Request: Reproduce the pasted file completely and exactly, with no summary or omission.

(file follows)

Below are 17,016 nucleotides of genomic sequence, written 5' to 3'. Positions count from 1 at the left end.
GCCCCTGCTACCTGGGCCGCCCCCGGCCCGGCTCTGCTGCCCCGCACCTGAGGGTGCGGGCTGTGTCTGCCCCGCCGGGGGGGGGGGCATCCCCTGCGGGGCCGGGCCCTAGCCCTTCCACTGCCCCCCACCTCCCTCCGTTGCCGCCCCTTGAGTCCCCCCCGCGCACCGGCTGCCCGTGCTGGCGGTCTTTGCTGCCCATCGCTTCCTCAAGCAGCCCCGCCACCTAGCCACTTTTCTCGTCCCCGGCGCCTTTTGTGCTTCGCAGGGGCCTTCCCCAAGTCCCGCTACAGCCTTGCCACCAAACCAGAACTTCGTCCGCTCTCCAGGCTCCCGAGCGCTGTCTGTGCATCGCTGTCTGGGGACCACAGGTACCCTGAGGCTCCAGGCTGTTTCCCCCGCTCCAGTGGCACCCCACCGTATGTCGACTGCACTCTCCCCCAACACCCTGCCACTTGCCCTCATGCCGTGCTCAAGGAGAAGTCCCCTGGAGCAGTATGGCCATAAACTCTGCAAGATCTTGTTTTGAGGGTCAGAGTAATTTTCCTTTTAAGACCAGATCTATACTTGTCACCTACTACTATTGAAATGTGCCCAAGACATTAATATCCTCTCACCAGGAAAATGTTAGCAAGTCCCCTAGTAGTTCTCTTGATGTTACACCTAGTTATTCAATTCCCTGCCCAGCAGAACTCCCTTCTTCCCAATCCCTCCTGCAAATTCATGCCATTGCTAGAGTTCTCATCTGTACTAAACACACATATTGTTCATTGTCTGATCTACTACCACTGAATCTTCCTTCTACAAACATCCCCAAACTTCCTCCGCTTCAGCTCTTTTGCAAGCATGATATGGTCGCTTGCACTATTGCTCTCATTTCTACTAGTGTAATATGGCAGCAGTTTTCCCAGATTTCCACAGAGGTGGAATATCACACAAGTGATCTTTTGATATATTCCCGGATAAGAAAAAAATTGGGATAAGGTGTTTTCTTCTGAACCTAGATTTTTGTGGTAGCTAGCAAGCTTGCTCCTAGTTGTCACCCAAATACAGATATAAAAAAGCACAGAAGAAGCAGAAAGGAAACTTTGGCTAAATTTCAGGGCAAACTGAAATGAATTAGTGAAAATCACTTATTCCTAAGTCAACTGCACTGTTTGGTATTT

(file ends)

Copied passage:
Below are 17,016 nucleotides of genomic sequence, written 5' to 3'. Positions count from 1 at the left end.
GCCCCTGCTACCTGGGCCGCCCCCGGCCCGGCTCTGCTGCCCCGCACCTGAGGGTGCGGGCTGTGTCTGCCCCGCCGGGGGGGGGGGCATCCCCTGCGGGGCCGGGCCCTAGCCCTTCCACTGCCCCCCACCTCCCTCCGTTGCCGCCCCTTGAGTCCCCCCCGCGCACCGGCTGCCCGTGCTGGCGGTCTTTGCTGCCCATCGCTTCCTCAAGCAGCCCCGCCACCTAGCCACTTTTCTCGTCCCCGGCGCCTTTTGTGCTTCGCAGGGGCCTTCCCCAAGTCCCGCTACAGCCTTGCCACCAAACCAGAACTTCGTCCGCTCTCCAGGCTCCCGAGCGCTGTCTGTGCATCGCTGTCTGGGGACCACAGGTACCCTGAGGCTCCAGGCTGTTTCCCCCGCTCCAGTGGCACCCCACCGTATGTCGACTGCACTCTCCCCCAACACCCTGCCACTTGCCCTCATGCCGTGCTCAAGGAGAAGTCCCCTGGAGCAGTATGGCCATAAACTCTGCAAGATCTTGTTTTGAGGGTCAGAGTAATTTTCCTTTTAAGACCAGATCTATACTTGTCACCTACTACTATTGAAATGTGCCCAAGACATTAATATCCTCTCACCAGGAAAATGTTAGCAAGTCCCCTAGTAGTTCTCTTGATGTTACACCTAGTTATTCAATTCCCTGCCCAGCAGAACTCCCTTCTTCCCAATCCCTCCTGCAAATTCATGCCATTGCTAGAGTTCTCATCTGTACTAAACACACATATTGTTCATTGTCTGATCTACTACCACTGAATCTTCCTTCTACAAACATCCCCAAACTTCCTCCGCTTCAGCTCTTTTGCAAGCATGATATGGTCGCTTGCACTATTGCTCTCATTTCTACTAGTGTAATATGGCAGCAGTTTTCCCAGATTTCCACAGAGGTGGAATATCACACAAGTGATCTTTTGATATATTCCCGGATAAGAAAAAAATTGGGATAAGGTGTTTTCTTCTGAACCTAGATTTTTGTGGTAGCTAGCAAGCTTGCTCCTAGTTGTCACCCAAATACAGATATAAAAAAGCACAGAAGAAGCAGAAAGGAAACTTTGGCTAAATTTCAGGGCAAACTGAAATGAATTAGTGAAAATCACTTATTCCTAAGTCAACTGCACTGTTTGGTATTT